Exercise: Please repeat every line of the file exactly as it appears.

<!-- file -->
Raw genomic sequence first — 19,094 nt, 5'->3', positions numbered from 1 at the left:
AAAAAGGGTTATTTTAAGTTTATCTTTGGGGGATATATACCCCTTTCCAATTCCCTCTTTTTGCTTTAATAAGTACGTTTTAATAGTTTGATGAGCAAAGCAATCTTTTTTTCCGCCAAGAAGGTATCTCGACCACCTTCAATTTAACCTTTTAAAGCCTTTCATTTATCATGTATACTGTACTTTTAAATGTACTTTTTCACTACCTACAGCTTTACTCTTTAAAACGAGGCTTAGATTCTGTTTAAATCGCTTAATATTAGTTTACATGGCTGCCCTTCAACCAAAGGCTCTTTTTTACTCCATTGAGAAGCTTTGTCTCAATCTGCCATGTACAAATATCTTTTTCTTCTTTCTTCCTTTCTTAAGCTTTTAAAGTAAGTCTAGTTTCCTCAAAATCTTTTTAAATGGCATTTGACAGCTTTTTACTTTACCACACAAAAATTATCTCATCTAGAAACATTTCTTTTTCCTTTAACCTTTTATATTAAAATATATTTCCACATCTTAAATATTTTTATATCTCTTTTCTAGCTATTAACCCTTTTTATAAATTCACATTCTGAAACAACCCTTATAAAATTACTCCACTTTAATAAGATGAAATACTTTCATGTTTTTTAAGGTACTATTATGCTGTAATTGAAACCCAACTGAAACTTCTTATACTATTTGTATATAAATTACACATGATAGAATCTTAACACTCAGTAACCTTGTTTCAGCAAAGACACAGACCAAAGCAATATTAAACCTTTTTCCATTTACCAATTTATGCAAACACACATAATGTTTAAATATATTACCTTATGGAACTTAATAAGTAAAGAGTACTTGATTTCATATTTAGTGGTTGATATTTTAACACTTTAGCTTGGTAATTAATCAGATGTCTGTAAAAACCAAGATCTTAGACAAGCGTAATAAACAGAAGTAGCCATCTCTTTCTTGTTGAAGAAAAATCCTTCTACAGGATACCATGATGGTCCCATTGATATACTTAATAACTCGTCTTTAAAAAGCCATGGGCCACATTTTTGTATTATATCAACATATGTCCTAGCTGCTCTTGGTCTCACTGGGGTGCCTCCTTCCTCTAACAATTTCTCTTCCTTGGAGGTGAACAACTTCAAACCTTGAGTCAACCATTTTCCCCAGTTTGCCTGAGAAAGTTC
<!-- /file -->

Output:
Raw genomic sequence first — 19,094 nt, 5'->3', positions numbered from 1 at the left:
AAAAAGGGTTATTTTAAGTTTATCTTTGGGGGATATATACCCCTTTCCAATTCCCTCTTTTTGCTTTAATAAGTACGTTTTAATAGTTTGATGAGCAAAGCAATCTTTTTTTCCGCCAAGAAGGTATCTCGACCACCTTCAATTTAACCTTTTAAAGCCTTTCATTTATCATGTATACTGTACTTTTAAATGTACTTTTTCACTACCTACAGCTTTACTCTTTAAAACGAGGCTTAGATTCTGTTTAAATCGCTTAATATTAGTTTACATGGCTGCCCTTCAACCAAAGGCTCTTTTTTACTCCATTGAGAAGCTTTGTCTCAATCTGCCATGTACAAATATCTTTTTCTTCTTTCTTCCTTTCTTAAGCTTTTAAAGTAAGTCTAGTTTCCTCAAAATCTTTTTAAATGGCATTTGACAGCTTTTTACTTTACCACACAAAAATTATCTCATCTAGAAACATTTCTTTTTCCTTTAACCTTTTATATTAAAATATATTTCCACATCTTAAATATTTTTATATCTCTTTTCTAGCTATTAACCCTTTTTATAAATTCACATTCTGAAACAACCCTTATAAAATTACTCCACTTTAATAAGATGAAATACTTTCATGTTTTTTAAGGTACTATTATGCTGTAATTGAAACCCAACTGAAACTTCTTATACTATTTGTATATAAATTACACATGATAGAATCTTAACACTCAGTAACCTTGTTTCAGCAAAGACACAGACCAAAGCAATATTAAACCTTTTTCCATTTACCAATTTATGCAAACACACATAATGTTTAAATATATTACCTTATGGAACTTAATAAGTAAAGAGTACTTGATTTCATATTTAGTGGTTGATATTTTAACACTTTAGCTTGGTAATTAATCAGATGTCTGTAAAAACCAAGATCTTAGACAAGCGTAATAAACAGAAGTAGCCATCTCTTTCTTGTTGAAGAAAAATCCTTCTACAGGATACCATGATGGTCCCATTGATATACTTAATAACTCGTCTTTAAAAAGCCATGGGCCACATTTTTGTATTATATCAACATATGTCCTAGCTGCTCTTGGTCTCACTGGGGTGCCTCCTTCCTCTAACAATTTCTCTTCCTTGGAGGTGAACAACTTCAAACCTTGAGTCAACCATTTTCCCCAGTTTGCCTGAGAAAGTTC